CHAPTER ONE INTRODUCTION
1.1 This report, which draws on data from the 2006 Scottish Social Attitudes survey, takes as its starting point the idea that the problem of youth crime is not simply about the number of 'things that happen' ( e.g. the number of windows broken, people threatened or assaulted, cars stolen) but about the way that as individuals and communities we respond to those acts. In other words, it revisits a tenet of criminology that crime consists of both action and reaction, and places a renewed emphasis on processes of informal social control. In particular, it focuses on the specific example of public willingness to intervene in problematic situations involving young people and relates this to broader attitudes towards young people, perceptions and direct experience of youth crime, social cohesion and inter-generational contact.
1.2 The role of informal social control - and its interaction with formal control - has been the subject of surprisingly little recent study. With a few notable exceptions ( e.g. Atkinson and Flint, 2003; Forrest, Myhill and Tilley, 2005) - and despite the wider interest in issues relating to community efficacy and cohesion - contemporary criminology and criminal justice policy has tended to focus more on criminal actions rather than individual and community reactions. It is clear, however, that the latter are central to the construction of the problem of crime (and hence the problem of youth crime). It is not only that certain types of behaviour have to be viewed or interpreted as criminal before they emerge as a social problem; the immediate and longer-term consequences of such behaviours can be either exacerbated or dissipated through the reactions they produce. For example, in some circumstances, an over-reliance on formal criminal justice can inflame intra-community tensions and set in motion processes of labelling and distancing that may increase the likelihood of future conflict. In others, a constant recourse to mechanisms of informal social control may lead to vigilantism, or leave people reluctant to involve agencies such as the police, even in very serious matters, because of fear of reprisal or concern about being labelled an informer.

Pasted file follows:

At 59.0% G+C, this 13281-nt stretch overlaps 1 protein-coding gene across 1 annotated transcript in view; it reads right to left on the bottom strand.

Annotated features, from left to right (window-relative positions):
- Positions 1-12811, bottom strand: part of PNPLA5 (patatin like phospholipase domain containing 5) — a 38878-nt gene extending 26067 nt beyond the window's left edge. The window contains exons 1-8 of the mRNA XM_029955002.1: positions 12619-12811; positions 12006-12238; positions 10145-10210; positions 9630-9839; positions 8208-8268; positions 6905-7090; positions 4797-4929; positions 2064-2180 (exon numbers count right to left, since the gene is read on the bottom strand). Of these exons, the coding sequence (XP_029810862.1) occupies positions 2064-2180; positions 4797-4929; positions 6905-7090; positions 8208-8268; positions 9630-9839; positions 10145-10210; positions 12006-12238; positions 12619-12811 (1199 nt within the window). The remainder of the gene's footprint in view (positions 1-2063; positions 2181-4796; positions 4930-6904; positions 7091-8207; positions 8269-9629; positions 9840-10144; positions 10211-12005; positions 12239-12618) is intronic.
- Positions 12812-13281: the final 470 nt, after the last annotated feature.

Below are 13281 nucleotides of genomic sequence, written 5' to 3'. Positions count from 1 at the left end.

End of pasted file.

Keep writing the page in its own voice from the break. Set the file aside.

1.3 In 2004, the Scottish Executive commissioned a module of questions in the Scottish Social Attitudes survey to explore the issue of public attitudes towards young people and youth crime. The results of that exercise (see Anderson, Bromley and Given, 2005) went some way towards unpacking and contextualising views in this area. They showed, for example, that - despite the very powerful ways in which inter-generational contact is structured into many households and communities - a significant proportion of adults have little or no contact with young people between the ages of 11 and 24. The results also indicated that adult views of young people are more complicated than might otherwise be supposed: overall, there is certainly a great deal of concern about 'young people today', but there is also much concern and sympathy for young people in the face of the difficulties of contemporary society, particularly among the age group one might expect to be their sternest critics - those aged 65 and over. There was also some evidence that levels of inter-generational contact might influence or predict such attitudes: in other words, that those with lower levels of contact with young people may also hold the most negative attitudes.
1.4 Overall, the study concluded that public attitudes towards young people and youth crime should be seen as not simply reflecting but helping to constitute the 'problem of youth crime'. As such, the case was made for monitoring attitudes in this area over time and for attempting to understand better the relationship between attitudes, experience ( e.g. of contact with young people) and behaviour ( e.g. willingness to intervene in problematic situations affecting young people).